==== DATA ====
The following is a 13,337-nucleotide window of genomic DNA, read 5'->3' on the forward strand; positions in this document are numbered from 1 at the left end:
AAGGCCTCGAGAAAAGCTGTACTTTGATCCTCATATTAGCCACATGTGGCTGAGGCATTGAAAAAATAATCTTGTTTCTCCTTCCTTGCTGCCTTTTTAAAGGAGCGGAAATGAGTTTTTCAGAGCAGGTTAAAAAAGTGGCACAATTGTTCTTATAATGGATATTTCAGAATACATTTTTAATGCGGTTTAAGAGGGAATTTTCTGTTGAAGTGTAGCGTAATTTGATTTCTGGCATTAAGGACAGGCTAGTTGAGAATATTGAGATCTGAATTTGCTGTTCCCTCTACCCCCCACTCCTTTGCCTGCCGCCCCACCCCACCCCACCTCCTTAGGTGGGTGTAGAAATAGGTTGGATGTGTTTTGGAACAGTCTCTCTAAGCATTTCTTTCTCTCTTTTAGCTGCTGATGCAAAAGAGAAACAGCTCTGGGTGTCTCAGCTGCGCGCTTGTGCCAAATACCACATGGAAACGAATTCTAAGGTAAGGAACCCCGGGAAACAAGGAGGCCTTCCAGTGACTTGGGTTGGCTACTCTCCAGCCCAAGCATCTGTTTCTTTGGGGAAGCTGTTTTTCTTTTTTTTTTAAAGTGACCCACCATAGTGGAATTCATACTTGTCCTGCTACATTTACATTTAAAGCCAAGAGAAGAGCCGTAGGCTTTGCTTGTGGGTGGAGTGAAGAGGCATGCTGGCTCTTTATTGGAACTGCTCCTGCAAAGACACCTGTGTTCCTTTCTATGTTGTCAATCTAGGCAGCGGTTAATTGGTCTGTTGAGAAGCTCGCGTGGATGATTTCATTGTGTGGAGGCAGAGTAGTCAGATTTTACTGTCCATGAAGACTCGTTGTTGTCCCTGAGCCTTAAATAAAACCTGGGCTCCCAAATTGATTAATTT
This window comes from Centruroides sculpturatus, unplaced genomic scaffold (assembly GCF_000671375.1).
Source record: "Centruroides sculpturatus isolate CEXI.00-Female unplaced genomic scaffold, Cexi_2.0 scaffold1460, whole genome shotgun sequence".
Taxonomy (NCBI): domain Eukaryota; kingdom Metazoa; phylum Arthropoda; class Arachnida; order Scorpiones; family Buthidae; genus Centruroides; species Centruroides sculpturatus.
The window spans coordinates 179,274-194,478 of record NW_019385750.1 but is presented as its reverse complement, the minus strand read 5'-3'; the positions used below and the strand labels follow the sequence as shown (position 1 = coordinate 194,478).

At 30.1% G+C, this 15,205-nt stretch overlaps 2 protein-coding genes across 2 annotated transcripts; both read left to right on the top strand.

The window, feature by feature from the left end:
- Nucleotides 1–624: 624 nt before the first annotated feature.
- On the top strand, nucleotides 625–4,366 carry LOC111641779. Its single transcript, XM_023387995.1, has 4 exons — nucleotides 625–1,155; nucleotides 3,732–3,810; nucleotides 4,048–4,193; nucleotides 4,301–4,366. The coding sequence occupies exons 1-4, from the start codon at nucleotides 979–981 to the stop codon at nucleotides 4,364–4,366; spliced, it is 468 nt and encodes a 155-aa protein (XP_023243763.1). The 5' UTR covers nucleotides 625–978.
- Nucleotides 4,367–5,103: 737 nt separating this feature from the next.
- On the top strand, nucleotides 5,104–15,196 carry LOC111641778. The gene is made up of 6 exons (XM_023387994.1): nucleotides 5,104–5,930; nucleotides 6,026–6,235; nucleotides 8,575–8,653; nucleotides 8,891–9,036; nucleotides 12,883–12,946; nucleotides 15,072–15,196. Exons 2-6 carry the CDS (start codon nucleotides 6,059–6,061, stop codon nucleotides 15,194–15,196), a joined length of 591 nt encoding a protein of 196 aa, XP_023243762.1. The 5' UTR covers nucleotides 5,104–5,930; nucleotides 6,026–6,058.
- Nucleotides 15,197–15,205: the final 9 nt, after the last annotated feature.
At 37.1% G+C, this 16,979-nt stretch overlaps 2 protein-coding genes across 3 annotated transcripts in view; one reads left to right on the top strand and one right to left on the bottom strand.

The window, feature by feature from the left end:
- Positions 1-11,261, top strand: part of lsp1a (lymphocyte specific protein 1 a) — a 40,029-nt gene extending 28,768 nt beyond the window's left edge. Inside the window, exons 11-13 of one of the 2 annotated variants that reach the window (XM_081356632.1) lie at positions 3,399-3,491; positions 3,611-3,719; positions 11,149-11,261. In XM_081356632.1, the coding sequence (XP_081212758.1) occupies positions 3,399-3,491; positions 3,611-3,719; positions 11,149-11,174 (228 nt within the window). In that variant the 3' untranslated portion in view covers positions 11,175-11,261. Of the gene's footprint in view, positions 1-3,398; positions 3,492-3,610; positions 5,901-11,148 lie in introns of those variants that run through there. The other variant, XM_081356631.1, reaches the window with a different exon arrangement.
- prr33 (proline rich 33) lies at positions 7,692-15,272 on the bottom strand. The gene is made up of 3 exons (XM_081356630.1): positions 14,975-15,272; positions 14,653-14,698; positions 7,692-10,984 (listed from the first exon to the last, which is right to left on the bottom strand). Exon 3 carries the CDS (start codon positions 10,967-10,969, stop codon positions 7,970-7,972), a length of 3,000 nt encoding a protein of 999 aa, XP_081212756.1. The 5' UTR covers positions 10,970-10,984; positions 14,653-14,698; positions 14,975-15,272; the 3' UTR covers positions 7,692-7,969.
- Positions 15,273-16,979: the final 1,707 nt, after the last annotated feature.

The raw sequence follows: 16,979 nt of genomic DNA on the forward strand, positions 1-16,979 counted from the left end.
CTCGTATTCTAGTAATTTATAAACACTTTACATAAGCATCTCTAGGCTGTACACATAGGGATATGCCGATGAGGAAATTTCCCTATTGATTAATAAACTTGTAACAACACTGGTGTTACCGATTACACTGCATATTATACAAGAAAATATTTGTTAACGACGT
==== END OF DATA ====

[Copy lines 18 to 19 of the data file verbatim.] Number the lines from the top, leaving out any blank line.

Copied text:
- Positions 15,273-16,979: the final 1,707 nt, after the last annotated feature.

The raw sequence follows: 16,979 nt of genomic DNA on the forward strand, positions 1-16,979 counted from the left end.